If you are considering a child with a complex issues, please contact mothers who have gone before you. Our family would love to answer your questions and tell you more specifically about Evie’s prognosis and care.

~Guest post by Rebecca

7 responses to “saying yes to complex conditions”

  1. Caroline Singleton says:

    Hi Rebecca,
    Your little daughter is lovely! Recently I read the book about Robin and Joyce and their Hope Healing Home. I saw on the blog link that your son is from Langfang SWI. I have two daughters from there- both with the “Dang” surname as well. They were adopted before the orphanage was moved to the new building. I have pictures of the babies of early ’09… but I think your son is younger than that. Thank you for sharing!

    • Thank you so much, Caroline. She is a gift from God. Yes, Eli is from Langfang. Interesting about the surname. Its meaning just makes me sad for all of them, but they are so loved and named now, aren’t they? Unfortunately, he was born in 2010, so he wouldn’t be in the photos. Thanks so much for offering though.

  2. My oldest daughter has anal rectal malformations as a result obgyn issues as well. She had 12 fingers at birth, an eye tumor and the malformations as well. We adopted her at 12 and by divine care she never knew there was anything wrong with her. Home now 7 years she is doing well. We have had many surgeries, colostomies, restructuring, etc We had not idea that she had any medial needs at adoption–sort of a surprise but we are so happy that we said yes! Blessings to you for this article, Sheila Temple author of Chines Take Out : An Adoption Memoir (Tate) #fourless #lovethroughmanysurgeries #manyquestions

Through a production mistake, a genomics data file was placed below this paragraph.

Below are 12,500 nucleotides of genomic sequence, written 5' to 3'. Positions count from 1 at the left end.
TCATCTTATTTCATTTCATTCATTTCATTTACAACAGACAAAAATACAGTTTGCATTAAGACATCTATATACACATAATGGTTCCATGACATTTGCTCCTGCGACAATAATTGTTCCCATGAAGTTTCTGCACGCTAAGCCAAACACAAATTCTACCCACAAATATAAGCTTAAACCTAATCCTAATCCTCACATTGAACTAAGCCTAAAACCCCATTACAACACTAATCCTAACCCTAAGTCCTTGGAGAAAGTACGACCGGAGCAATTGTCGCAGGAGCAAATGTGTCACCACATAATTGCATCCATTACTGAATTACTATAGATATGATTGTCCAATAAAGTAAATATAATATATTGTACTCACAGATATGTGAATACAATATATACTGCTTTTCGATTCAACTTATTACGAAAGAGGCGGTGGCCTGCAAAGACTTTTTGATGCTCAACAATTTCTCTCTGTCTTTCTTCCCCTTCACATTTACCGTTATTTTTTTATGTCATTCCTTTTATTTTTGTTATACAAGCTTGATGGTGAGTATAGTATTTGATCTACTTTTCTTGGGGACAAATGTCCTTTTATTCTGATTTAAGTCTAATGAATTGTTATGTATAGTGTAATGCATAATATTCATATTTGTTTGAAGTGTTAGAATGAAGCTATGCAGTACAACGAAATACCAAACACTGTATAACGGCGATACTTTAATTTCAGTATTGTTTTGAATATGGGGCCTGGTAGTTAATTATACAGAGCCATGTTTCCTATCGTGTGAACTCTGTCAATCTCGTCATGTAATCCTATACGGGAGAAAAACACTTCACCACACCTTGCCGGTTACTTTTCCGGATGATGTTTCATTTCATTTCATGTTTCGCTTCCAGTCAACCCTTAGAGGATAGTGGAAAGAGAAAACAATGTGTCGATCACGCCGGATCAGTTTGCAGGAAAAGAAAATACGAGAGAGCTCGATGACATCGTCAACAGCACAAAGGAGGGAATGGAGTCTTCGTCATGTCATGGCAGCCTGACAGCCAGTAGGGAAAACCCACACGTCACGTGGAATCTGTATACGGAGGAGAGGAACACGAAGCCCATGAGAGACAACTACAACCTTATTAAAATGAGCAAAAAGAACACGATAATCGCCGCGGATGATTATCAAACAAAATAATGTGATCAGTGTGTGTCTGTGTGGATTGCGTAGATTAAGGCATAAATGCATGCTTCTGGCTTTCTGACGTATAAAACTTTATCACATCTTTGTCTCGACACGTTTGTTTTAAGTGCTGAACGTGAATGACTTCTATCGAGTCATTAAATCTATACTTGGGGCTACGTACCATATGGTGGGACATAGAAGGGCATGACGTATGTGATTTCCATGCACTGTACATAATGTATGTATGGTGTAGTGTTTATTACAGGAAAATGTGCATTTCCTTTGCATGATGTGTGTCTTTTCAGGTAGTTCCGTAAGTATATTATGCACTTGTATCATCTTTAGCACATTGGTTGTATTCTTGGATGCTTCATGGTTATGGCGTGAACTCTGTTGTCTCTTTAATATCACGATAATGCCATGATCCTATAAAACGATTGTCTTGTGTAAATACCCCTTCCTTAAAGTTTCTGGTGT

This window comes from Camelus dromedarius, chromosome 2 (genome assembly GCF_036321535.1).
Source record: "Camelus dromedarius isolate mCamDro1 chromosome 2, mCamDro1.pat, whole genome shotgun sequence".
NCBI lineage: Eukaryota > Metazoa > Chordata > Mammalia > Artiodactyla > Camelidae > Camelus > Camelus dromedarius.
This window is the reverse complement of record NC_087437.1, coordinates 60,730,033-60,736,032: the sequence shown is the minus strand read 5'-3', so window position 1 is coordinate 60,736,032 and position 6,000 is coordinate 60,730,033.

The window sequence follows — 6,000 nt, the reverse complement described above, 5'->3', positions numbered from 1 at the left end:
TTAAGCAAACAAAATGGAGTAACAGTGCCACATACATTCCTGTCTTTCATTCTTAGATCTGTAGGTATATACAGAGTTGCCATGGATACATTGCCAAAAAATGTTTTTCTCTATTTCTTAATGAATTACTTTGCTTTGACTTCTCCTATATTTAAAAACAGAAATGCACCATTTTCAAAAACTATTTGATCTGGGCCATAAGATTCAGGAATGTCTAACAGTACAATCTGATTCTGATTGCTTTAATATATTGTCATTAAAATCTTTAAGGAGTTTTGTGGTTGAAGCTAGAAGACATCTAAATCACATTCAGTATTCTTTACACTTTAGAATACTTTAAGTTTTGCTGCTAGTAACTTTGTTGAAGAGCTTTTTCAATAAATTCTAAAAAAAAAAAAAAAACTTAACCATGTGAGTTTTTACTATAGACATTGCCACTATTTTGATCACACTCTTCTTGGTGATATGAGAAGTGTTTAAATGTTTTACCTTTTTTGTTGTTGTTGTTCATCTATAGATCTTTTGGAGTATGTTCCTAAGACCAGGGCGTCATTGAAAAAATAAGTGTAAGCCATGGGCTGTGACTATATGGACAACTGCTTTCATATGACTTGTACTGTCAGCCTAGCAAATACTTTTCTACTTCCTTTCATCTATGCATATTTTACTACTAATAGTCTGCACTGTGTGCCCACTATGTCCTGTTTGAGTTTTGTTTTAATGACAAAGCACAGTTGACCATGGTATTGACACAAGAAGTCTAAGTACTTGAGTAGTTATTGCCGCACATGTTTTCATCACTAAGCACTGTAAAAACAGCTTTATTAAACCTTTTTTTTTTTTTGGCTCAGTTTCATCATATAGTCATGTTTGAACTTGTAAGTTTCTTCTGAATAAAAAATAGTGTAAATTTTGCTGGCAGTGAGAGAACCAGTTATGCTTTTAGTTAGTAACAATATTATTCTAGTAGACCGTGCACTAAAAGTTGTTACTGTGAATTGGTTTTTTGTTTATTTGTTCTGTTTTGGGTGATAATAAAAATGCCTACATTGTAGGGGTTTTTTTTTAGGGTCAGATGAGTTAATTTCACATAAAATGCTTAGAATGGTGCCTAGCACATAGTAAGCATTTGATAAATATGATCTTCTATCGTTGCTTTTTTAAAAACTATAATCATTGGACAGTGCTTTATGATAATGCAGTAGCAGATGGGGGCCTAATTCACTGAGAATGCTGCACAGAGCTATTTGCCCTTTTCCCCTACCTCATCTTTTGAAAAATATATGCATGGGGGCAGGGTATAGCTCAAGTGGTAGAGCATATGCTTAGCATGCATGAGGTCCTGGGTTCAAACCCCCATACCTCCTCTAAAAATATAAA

3. Heather Knowles says:

    After 3 birth daughters we were led by God to adopt from China, and 3.5 years later held a tiny delayed 14-month-old girl in our arms. We prayed and worked with her, and now aged 13 years she is still tiny, but has been classed as gifted, especially in music and art. 2 years after adopting daughter ‘number 4’ we felt led to ‘go again’, so we restarted the process, and 3 years later held in our arms daughter ‘number 5’, who appeared to have met her developmental milestones at 11 months old. She is now aged 8. She has a very serious, life threatening allergy to dairy products and derivitives, has been diagnosed with Dorsal Stream Syndrome (which has a detrimental effect on maturity, handling of emotions and behaviour)and suffers from a condition which makes her very long sighted, with extreme astigmatism and with very limited peripheral vision. If we had known how much each of our ‘China Princesses’ would demand of us and our other children, would we have gone ahead with the adoptions? You bet we would! Our lives are so much richer with our two youngest – and we wouldn’t change our decisions for anything. We were led to these two gorgeous girls, and Father God has provided everything we could need, and so much more.

  4. Thank you so much Rebecca for sharing how God’s plan combined our faith trumps reasoning. We are just starting the adoption process and have been so overwhelmed with all the special needs we see. Next week will be the 3 year anniversary of our 12 yr old son being healed in heaven after an 18 mth battle with a brain tumor. We have found our selves tip toeing around what we think our family can handle due to the pain our journey caused us but God already knows the path and has already equipped us. That you for reminding me EVERYTHING rides on faith and not what this world defines as common sense. God bless!